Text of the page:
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Monoliths And Dimensions

4.3 out of 5 stars 29 customer reviews

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Audio CD, May 26, 2009
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Editorial Reviews

2009 release, the seventh studio album in their 10 year career. The album showcases the core guitar duo - Stephen O'Malley and Greg Anderson - incorporating influences from a plethora of guest musicians, bringing the SUNN O))) sound to epic new levels. The band collaborated with composer Eyvind Kang on various acoustic ensembles, in addition to the Helios fueled electric guitars and basses. Key players on the album include Australian guitar genius Oren Ambarchi, enigmatic Hungarian vocalist Attila Csihar and slow music godfather Dylan Carlson (Earth), as well as Julian Priester and new-music horn player Stuart Dempster. There's also an upright bass trio, French & English horns, harp & flute duo, piano, brass, reed & strings ensembles, and a Viennese woman's choir led by Persian vocal savant Jessika Kenney.
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Product Details

  • Audio CD (May 26, 2009)
  • Original Release Date: May 26, 2009
  • Number of Discs: 1
  • Label: Southern Lord
  • Average Customer Review: 4.3 out of 5 stars  See all reviews (29 customer reviews)
  • Amazon Best Sellers Rank: #102,857 in Music (See Top 100 in Music)

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Top Customer Reviews

Format: Audio CD
If you already know what this band is about, here's the short version of the review: You will be surprised, you will be transported, you will be lifted and you will not be disappointed. For those of you still uninitiated (or those of the initiated who still aren't sure what to expect), read on.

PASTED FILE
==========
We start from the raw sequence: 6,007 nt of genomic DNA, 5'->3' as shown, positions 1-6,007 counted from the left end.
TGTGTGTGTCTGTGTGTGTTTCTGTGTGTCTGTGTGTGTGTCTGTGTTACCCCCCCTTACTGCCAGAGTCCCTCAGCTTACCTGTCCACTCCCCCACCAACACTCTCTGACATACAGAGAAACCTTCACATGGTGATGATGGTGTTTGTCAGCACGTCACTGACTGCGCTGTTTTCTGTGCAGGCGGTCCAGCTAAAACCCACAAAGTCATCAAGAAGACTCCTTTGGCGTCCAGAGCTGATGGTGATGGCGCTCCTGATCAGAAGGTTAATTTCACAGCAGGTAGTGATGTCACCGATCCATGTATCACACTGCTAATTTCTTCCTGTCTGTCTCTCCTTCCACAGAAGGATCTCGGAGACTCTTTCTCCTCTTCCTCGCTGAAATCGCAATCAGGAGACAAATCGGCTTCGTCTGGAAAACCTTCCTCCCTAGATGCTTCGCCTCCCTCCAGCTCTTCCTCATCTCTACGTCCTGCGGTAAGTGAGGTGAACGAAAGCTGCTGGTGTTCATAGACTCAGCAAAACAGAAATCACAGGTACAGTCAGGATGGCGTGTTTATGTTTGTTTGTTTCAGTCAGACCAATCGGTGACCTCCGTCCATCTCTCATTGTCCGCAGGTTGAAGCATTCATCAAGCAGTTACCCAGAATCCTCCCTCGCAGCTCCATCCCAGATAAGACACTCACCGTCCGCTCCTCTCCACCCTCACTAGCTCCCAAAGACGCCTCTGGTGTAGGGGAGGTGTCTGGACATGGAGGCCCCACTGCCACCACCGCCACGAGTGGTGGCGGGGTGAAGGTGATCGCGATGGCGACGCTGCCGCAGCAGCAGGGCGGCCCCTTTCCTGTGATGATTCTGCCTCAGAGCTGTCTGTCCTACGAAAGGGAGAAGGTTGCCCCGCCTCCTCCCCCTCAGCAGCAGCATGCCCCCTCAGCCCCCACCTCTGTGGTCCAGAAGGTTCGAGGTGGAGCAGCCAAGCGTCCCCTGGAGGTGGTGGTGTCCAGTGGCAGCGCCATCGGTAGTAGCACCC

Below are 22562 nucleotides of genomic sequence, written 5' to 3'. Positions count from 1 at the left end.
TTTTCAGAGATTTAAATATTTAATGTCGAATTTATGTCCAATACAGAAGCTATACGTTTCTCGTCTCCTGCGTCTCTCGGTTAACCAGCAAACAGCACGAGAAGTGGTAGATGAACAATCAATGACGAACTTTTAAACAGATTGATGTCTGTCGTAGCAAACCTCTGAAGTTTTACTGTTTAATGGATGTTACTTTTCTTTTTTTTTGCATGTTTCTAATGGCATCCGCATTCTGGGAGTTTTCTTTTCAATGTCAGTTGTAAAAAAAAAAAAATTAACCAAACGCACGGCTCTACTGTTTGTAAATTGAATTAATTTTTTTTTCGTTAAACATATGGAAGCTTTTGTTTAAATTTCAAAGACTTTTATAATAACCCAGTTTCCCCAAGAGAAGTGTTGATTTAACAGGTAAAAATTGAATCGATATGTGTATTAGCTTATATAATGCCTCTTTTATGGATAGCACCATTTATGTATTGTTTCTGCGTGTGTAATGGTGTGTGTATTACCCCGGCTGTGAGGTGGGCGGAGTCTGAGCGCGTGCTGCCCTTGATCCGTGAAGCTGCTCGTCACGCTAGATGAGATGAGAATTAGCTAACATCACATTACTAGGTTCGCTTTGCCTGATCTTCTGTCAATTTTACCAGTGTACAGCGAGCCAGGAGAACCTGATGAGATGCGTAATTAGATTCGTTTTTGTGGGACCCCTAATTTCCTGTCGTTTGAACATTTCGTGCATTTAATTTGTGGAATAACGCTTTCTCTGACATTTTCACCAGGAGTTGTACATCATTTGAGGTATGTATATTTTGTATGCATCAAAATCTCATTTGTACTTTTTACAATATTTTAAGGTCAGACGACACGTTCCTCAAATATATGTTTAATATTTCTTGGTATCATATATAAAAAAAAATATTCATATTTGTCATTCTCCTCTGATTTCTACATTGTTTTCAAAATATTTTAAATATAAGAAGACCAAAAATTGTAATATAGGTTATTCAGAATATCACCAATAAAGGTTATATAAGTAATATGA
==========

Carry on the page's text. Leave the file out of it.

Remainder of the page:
First off, this album still has the churning, heavy, droning, all-encompassing bass violence we've come to expect from Sunn O))). The downtuned chords still drone ad infinitum. Maximum volume still yields maximum results. But what we get here is an even greater expanded sense of dynamic contrast that was alluded to on their most recent live effort, Dømkirke. Guest vocalist (and frequent Sunn O))) collaborator) Attila Csihar's monologues come off like a Hungarian Vincent Price at his most dark and unsettling.

Some of the most remarkable moments on this album though come not from O'Malley and Anderson or their core collaborators, but from the arrangements by composer Eyvind Kang. The band expressed early on prior to the release that the goal was to allude to "the timbre of feedback," and Kang's arrangements capture this perfectly. The line is often blurred between real feedback coming from the Guitars and Basses and the illusory feedback provided by the strings, horns and women's chamber choir. Of course, this expanded instrumentation does more than just that. The orchestral arrangements can be breathtaking, particularly in the album's closing piece, "Alice," where the chamber group and legendary trombonist Julian Priester swirl around one another to dazzling effect. It brings to mind what might happen if Aaron Copland's "prairie nationalism" were slowed down to a crawl and successfully combined with American Free Jazz.

This album is a masterpiece of experimental composition and a testament to the beauty that is possible in the "drone metal" genre. Get this, crank it up and lose yourself.
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Format: Audio CD